Gene expression during the oocyte-to-embryo transition in mammals

The Jackson Laboratory, Bar Harbor, Maine 04609, USA.
Molecular Reproduction and Development (Impact Factor: 2.53). 09/2009; 76(9):805-18. DOI: 10.1002/mrd.21038
Source: PubMed


The seminal question in modern developmental biology is the origins of new life arising from the unification of sperm and egg. The roots of this question begin from 19th to 20th century embryologists studying fertilization and embryogenesis. Although the revolution of molecular biology has yielded significant insight into the complexity of this process, the overall orchestration of genes, molecules, and cells is still not fully formed. Early mammalian development, specifically the oocyte-to-embryo transition, is essentially under "maternal command" from factors deposited in the cytoplasm during oocyte growth, independent of de novo transcription from the nascent embryo. Many of the advances in understanding this developmental period occurred in tandem with application of new methods and techniques from molecular biology, from protein electrophoresis to sequencing and assemblies of whole genomes. From this bed of knowledge, it appears that precise control of mRNA translation is a key regulator coordinating the molecular and cellular events occurring during oocyte-to-embryo transition. Notably, oocyte transcriptomes share, yet retain some uniqueness, common genetic motifs among all chordates. The common genetic motifs typically define fundamental processes critical for cellular maintenance, whereas the unique genetic features may be a source of variation and a substrate for sexual selection, genetic drift, or gene flow. One purpose for this complex interplay among genes, proteins, and cells may allow for evolution to transform and act upon the underlying processes, at molecular, structural and organismal levels, to increase diversity, which is the ultimate goal of sexual reproduction.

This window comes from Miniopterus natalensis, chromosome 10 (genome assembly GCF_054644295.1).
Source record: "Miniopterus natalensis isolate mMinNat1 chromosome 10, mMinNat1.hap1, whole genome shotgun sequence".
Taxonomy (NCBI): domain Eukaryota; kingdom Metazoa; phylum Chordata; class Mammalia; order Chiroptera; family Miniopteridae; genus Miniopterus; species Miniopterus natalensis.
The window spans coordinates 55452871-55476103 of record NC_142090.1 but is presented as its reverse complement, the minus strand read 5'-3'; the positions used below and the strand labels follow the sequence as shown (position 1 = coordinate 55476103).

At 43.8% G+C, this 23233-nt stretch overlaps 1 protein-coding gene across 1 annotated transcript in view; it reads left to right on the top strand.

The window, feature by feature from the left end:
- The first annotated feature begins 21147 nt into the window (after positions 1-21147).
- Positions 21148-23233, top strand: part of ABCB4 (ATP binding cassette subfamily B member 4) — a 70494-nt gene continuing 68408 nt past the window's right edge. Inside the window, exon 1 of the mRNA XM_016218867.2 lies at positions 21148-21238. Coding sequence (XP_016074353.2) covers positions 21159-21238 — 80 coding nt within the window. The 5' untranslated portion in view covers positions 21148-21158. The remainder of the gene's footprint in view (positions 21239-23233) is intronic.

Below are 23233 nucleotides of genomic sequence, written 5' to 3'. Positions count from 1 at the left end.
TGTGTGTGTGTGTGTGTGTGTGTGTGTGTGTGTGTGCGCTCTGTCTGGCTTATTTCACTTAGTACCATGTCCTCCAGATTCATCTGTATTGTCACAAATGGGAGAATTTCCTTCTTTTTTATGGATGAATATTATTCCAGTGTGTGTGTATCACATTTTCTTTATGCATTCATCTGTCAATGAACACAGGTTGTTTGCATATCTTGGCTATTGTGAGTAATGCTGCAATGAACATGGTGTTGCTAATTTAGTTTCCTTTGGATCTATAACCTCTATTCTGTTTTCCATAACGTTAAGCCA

Download full-text


Available from: Alexei V Evsikov
  • Source
    • "After fertilization, erasure of the oogenic program and reprogramming by establishing the embryonic program into totipotent zygotes are coordinately regulated (Pellettieri et al., 2003; DeRenzo and Seydoux, 2004; Stitzel and Seydoux, 2007). This process is called maternal-to-zygotic transition (MZT) and is accompanied by degradation of maternal mRNAs and proteins and transcription of zygotic genes (Keshet et al., 1988; Evsikov and Marín de Evsikova, 2009; Shin et al., 2010). Oocyte-derived mRNAs are degraded shortly after fertilization, and ∼90% of RNAs stored in the oocyte are degraded by the 2-cell stage, which is an essential process for embryogenesis (Stitzel and Seydoux, 2007). "
    [Show abstract] [Hide abstract]
    ABSTRACT: During the maternal-to-zygotic transition (MZT), maternal proteins in oocytes are degraded by the ubiquitin-proteasome system (UPS), and new proteins are synthesized from the zygotic genome. However, the specific mechanisms underlying the UPS at the MZT are not well understood. We identified a molecule named zygote-specific proteasome assembly chaperone (ZPAC) that is specifically expressed in mouse gonads, and expression of ZPAC was transiently increased at the mouse MZT. ZPAC formed a complex with Ump1 and associated with precursor forms of 20S proteasomes. Transcription of ZPAC genes was also under the control of an autoregulatory feedback mechanism for the compensation of reduced proteasome activity similar to Ump1 and 20S proteasome subunit gene expression. Knockdown of ZPAC in early embryos caused a significant reduction of proteasome activity and decrease in Ump1 and mature proteasomes, leading to accumulation of proteins that need to be degraded at the MZT and early developmental arrest. Therefore, a unique proteasome assembly pathway mediated by ZPAC is important for progression of the mouse MZT.